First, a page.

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The Sources for the IΩ-

Pronouns
jwr47

1: Europe - The Sky-God Names and Personal Pronouns


Abstract
Reading the initial chapter of the Herodotus' „Histories“ we may understand how the ancient
Greeks interpreted the settlement of Europe.
Especially the link between Egypt, Phoenicia and Hellas seems to be present at a very early stage.
Hellenic history begins with the rape of 3 princesses; (1) IΩ (Io), (2) Europa, and (3) Medea.
The main centers of the Bronze Age were located at Crete and Mycenae. The main impact for the
Bronze Age Collapse came from the north and may have struck the borderline between the Greek-
oriented Boeotian Orchomenus and Phoenician-oriented Thebes.
During Amenhotep III's kingdom (LHIIIA:1) an Egyptian delegation may have visited Lake Copais
and the city (or location) of Boeotian Thebes. This visit may have been involved in the planning,
engineering and/or organizing the drainage of the Lake Copais region, which is considered as the
first historically documented project to drain a shallow lake.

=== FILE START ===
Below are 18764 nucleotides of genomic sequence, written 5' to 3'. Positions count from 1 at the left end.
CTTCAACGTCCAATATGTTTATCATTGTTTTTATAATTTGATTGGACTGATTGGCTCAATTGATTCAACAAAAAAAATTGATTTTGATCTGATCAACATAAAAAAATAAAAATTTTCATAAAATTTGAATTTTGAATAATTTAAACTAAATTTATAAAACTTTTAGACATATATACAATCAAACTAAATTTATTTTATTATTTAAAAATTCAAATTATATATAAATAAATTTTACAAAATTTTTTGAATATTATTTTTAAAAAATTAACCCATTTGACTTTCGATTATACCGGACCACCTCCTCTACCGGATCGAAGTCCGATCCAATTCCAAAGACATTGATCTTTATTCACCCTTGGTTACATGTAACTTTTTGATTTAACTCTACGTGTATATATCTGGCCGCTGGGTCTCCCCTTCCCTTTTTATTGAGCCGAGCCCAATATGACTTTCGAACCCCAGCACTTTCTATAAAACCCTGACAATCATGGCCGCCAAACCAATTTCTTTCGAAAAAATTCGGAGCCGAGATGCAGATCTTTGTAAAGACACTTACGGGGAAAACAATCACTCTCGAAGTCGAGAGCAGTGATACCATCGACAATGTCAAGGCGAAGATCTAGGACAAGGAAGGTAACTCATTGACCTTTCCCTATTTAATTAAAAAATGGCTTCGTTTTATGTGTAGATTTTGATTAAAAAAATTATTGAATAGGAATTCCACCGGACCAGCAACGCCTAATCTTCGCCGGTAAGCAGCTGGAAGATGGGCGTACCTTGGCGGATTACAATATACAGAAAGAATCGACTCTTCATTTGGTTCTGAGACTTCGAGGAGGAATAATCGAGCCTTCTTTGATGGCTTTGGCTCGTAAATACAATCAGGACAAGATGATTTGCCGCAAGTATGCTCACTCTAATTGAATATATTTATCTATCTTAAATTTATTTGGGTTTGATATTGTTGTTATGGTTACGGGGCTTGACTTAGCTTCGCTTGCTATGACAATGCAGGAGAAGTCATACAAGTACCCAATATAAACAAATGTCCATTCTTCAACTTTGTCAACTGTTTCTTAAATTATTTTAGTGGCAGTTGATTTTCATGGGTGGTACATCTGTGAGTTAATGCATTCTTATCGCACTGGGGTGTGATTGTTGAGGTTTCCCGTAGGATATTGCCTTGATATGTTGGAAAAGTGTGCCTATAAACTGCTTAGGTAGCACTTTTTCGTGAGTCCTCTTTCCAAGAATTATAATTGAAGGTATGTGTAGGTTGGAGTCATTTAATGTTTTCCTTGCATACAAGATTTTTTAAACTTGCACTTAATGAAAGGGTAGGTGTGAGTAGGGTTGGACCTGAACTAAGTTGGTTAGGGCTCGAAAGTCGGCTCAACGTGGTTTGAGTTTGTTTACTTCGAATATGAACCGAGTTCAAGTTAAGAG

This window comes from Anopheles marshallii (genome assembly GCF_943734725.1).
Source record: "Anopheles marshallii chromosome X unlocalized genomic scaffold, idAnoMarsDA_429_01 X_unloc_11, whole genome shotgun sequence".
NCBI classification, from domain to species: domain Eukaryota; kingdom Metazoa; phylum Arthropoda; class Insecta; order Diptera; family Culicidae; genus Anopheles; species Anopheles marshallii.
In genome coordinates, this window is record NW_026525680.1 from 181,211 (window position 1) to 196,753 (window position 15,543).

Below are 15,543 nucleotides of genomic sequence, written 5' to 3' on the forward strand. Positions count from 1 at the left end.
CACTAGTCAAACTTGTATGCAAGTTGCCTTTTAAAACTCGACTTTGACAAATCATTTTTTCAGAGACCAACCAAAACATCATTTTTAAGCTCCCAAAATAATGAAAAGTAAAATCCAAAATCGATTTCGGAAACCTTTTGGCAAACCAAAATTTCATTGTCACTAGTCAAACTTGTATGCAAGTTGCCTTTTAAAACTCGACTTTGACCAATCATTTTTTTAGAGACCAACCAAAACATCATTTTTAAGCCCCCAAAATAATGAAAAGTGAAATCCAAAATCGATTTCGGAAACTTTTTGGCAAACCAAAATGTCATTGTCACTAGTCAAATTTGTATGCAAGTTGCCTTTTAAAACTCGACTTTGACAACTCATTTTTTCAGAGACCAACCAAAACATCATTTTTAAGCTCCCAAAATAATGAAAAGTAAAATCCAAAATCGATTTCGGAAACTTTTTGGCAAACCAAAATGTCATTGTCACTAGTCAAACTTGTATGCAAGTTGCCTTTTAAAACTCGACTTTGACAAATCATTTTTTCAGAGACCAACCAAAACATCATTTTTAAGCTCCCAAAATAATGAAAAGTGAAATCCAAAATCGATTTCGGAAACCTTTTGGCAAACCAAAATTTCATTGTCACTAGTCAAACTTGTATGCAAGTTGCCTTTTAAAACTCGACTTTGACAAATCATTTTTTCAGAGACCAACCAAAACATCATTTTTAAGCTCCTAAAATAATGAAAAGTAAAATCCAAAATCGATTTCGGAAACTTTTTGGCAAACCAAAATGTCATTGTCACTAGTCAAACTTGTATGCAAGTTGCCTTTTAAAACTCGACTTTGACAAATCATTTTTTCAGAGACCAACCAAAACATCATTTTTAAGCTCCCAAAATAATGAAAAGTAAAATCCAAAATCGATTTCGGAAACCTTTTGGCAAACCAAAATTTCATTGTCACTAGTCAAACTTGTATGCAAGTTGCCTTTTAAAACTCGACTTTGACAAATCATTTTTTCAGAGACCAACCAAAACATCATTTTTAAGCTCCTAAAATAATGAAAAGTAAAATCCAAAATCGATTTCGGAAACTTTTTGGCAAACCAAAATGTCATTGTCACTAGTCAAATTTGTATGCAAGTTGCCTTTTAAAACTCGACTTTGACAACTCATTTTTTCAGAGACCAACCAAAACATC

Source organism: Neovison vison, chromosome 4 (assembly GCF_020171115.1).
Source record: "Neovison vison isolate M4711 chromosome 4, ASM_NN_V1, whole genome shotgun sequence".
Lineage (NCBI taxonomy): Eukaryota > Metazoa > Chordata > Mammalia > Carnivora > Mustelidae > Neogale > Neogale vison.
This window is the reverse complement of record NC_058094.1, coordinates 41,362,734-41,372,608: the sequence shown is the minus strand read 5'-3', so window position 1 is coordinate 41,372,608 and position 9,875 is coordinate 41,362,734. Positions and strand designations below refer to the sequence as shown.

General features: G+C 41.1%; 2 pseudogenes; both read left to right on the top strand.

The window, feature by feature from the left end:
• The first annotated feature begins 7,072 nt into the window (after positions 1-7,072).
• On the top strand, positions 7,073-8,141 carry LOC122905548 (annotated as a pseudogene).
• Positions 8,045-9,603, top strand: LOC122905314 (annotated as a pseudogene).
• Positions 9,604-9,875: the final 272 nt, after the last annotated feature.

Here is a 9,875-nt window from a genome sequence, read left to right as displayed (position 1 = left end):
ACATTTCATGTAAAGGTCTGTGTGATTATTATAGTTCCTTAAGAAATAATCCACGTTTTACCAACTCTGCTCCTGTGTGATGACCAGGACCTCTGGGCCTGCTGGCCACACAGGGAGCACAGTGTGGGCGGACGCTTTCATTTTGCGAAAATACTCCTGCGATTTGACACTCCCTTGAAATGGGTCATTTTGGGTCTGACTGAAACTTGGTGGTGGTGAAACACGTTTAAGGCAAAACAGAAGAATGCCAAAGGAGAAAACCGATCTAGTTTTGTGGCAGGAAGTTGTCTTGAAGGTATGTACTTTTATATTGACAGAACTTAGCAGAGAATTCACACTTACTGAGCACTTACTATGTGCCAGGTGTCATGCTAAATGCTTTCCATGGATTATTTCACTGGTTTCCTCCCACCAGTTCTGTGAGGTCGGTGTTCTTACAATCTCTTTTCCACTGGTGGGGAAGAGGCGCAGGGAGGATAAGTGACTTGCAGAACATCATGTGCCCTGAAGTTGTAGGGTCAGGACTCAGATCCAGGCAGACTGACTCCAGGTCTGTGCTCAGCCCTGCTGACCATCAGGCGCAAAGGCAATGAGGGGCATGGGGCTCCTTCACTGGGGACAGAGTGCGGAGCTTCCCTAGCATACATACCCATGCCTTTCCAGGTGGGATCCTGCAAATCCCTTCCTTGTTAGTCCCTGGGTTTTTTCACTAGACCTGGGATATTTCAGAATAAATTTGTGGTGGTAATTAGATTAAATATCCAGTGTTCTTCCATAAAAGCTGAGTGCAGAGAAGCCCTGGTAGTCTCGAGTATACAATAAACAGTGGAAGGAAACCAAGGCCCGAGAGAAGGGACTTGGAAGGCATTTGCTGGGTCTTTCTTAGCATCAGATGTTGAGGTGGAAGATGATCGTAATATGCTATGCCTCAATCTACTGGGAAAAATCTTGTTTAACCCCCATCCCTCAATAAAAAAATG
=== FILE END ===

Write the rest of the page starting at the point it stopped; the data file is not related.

According to Herodotus originally all Egypt, except the Thebaïc canton, was a marsh. The Thebais
bore the name of Egypt, a district of which the entire circumference is but 6120 furlongs.
Therefore the Egyptian Thebes and Boeotian Thebes may have shared the same name for a large
irrigation project, which revolutionized the agricultural and cultural society. From here the
engineering arts of drainage, irrigation and agriculture may have been spread over Europe.
In "Lost Atlantis Found Again?" (1949) the classicist Robert L. Scranton described the Lake Copais
District (~20km x ~20km) as the drainage system for the metropolis of Plato's “Atlantic Sea”
(“Atlantis”) with canals, dykes and tunnels, in which Gla served as a citadel.